Eulogio also arranges accommodations on the stunning Hook Island for $45 per person per night in simple private cabins for two with decent toilets and bucket showers. Hook Island is one of the more untouched islands, very clean and great snorkelling, you will often see fisherman pulling in a catch on the reef around the island. It is less developed and very quiet compared to the other islands and recommended for couples mainly.

Charter Boats and Boats to Colombia

Recently the Kuna Indians banned foreigners without permits from operating in the San Blas islands.  Ship captains change and information is updated continuously.  For that reason you should contact Panama Travel Unlimited and it wouldn’t hurt to drop by or email Luna’s Castle to ask the names of boat captains… then google the hell out of them.  Then ask, at both locations, if they have booked people.  Sometimes captains wait for a full boat and the passengers that are waiting are hanging out at one of these hostels in Panama City.  Drop by and try to meet them to see if you can spend five days on a small boat with them.

Treasure Hunt at The Lost and Found Jungle Hostel

My favorite activity in Panama and top hostel from The Lonely Planet and Tripadvisor. Not so much a hostel as a location in itself where you can do a lot of the tours you can do in Boquete but at a fraction of the price. Their coffee tour is much more authentic and less touristy than ones you will find in Boquete. It can be used as a base in lieu of Boquete to explore the Caldera hot springs and the Gualaca river canyons and for much cheaper.  It is nicely situated as well, breaking up the long trip from Panama City to Bocas.  There is also nothing like the free treasure hunt that makes hiking and animal watching an adventure even for those who don’t like hiking.  Have a look at their top ten video.. (It’s stung together with mostly footage from me.)   More information is HERE AT THEIR WEBSITE.

Climb Volcan Baru

Don't have much to add here.  Video says it all.  Just do it.  If you need a guide 'cause you're a wimp or you don't have gear contact Nico Armstrong HERE He's also the guy to contact if you need transport or a tour from Boquete to Bocas.  Flights no longer run between these destinations and you have to take two busses so if you want someone who will take you and show you the hidden secrets along the way then he is best guide for the area (and the best price.)

Coiba

Often referred to as “Panama’s Galapagos”, Parque Nacional Coiba was established by the Panamanian government in 1991 which protected both Isla Coiba and its surrounding waters as a national park. The legislation also allowed for the penal colony on Isla Coiba to continue operating since its presence was considered a deterrent from development. The penal colony has since closed and the park was expanded in 2004. July of 2005, Coiba was declared a UNESCO World Heritage Site. A Biological Research Station has been constructed and the park now charges an entrance fee to visitors to help fund park protection and maintenance. ANAM, the Autoridad Nacional del Ambiente or National Authority of the Environment, helps monitor and protect the area.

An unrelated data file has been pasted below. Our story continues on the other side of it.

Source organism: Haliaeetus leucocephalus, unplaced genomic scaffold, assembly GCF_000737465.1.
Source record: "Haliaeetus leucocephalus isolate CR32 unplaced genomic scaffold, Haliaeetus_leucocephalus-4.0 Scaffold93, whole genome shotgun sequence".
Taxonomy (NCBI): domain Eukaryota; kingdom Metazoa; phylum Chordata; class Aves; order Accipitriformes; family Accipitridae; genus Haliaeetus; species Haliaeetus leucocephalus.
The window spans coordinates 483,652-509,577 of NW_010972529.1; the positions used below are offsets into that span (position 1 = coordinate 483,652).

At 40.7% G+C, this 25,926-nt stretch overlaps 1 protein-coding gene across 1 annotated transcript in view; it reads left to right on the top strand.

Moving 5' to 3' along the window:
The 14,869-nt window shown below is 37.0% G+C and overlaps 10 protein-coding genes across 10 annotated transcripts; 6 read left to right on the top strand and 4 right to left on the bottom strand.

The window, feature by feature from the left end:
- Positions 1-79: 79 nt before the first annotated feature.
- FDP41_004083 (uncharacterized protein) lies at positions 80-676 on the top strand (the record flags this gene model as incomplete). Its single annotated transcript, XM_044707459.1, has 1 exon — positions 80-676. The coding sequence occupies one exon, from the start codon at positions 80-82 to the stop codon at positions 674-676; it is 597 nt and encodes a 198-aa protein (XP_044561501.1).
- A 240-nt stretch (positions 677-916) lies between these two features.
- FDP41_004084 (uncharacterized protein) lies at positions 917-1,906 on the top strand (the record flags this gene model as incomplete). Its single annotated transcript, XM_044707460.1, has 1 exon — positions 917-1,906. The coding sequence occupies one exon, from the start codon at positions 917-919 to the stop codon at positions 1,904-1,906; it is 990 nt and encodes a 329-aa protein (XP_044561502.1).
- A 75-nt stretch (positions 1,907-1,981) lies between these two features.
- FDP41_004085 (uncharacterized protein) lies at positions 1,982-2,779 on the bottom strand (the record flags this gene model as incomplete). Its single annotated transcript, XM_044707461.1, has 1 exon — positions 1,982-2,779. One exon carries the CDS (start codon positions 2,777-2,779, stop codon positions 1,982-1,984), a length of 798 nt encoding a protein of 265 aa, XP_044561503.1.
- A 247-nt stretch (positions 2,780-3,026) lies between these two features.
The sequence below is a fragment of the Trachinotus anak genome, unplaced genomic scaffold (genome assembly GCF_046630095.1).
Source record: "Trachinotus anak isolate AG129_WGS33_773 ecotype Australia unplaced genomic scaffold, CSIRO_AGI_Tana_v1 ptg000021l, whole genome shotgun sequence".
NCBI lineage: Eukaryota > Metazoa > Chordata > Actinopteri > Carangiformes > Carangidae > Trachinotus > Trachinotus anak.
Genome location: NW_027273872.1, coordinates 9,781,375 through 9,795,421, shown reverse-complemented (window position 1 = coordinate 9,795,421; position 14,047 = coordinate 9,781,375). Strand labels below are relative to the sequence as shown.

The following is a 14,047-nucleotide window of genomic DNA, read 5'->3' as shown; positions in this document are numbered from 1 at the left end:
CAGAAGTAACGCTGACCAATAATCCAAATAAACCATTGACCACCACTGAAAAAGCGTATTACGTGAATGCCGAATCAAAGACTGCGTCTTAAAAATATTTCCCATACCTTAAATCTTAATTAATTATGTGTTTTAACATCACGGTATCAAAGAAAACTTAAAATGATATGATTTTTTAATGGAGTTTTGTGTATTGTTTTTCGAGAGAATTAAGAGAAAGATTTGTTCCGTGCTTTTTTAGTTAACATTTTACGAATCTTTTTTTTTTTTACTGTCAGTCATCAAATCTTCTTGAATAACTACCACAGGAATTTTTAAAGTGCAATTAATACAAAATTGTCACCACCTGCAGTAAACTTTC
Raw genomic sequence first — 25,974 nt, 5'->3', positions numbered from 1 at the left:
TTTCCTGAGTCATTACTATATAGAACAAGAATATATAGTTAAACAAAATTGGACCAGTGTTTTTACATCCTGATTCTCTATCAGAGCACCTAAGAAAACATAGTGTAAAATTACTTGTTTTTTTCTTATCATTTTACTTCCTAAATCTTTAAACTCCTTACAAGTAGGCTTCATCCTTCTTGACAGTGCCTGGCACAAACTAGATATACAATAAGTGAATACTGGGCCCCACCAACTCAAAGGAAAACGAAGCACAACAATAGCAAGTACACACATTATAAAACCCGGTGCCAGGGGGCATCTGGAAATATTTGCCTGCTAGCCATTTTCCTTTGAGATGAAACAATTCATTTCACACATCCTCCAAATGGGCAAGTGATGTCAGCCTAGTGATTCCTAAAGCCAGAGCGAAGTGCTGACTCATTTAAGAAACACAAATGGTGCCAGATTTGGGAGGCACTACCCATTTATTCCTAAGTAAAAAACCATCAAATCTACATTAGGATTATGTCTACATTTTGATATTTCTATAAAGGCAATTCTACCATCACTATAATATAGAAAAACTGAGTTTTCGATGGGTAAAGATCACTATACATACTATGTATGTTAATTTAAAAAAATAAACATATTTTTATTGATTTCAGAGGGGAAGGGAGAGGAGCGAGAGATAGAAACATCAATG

The closest access point to Coiba National Park is Santa Catalina, about 1 - 1.5 hours away by boat. Santa Catalina is a top surf destination and hot spot in itself for backpackers and the hostel crowd. Along the main road that leads to Estero Beach there are several tour operators that offer snorkeling and dive trips to Coiba National Park. I won’t bother listing them here as the net is already filled with changing details.  As well, bird watching and fishing tours can also be arranged. It is from Estero Beach that all of the dive/snorkel tour boats depart, normally no later than 8:30/9:00 a.m. to ensure you enjoy a full day in the marine park. Tours normally return between 4:30 - 5:00 p.m. If you don’t have a pre-booked tour you can just walk around and consult with the different businesses to see what they have to offer. Some tour operators offer lunch, others don’t, so make sure you know what you’re getting beforehand.

Bocas

Bocas is hardly off the beaten path so I have few secrets to share.  There’s no end to information on Bocas if you google it.  It is filled with backpacker hot spots and cheap hostels and there are a lot of things to do in Bocas.  The spots you see in the video are Mondu Taitu hostel and Aqua Lounge, both in the top five places to party.  A great spot to learn to surf without being self conscious of gawkers is Chica Surf Adventures.  But there’s a catch.. women only. Find them HERE

How to Hack Panama City Taxi and Save Money in Panama

For backpackers and those staying in the cheap hostels in Panama there is nothing more exhilarating than cutting out on your own, saving money in Panama and making like the locals.  Alas the challenge of using the Metro bus in Panama. It is air conditioned, comfortable and safe.

If you want to use the Metrobus, you will first need to buy a Metrobus card for $2. You have to have the card because they do not accept cash. You can buy this at almost any grocery store or pharmacy or the main Albrook terminal as seen in the video HERE.

The cost for using the Metrobus is .25 cents throughout the city and $1.25 for routes that use the corredor (these routes will say Corredor Sur or Norte on the bus). So if you just need routes in the city, $5 lasts you a long time.

All of the Metrobus stops will have an orange sign that says Metrobus by it. They say the busses go by every 15 minutes but this definitely varies.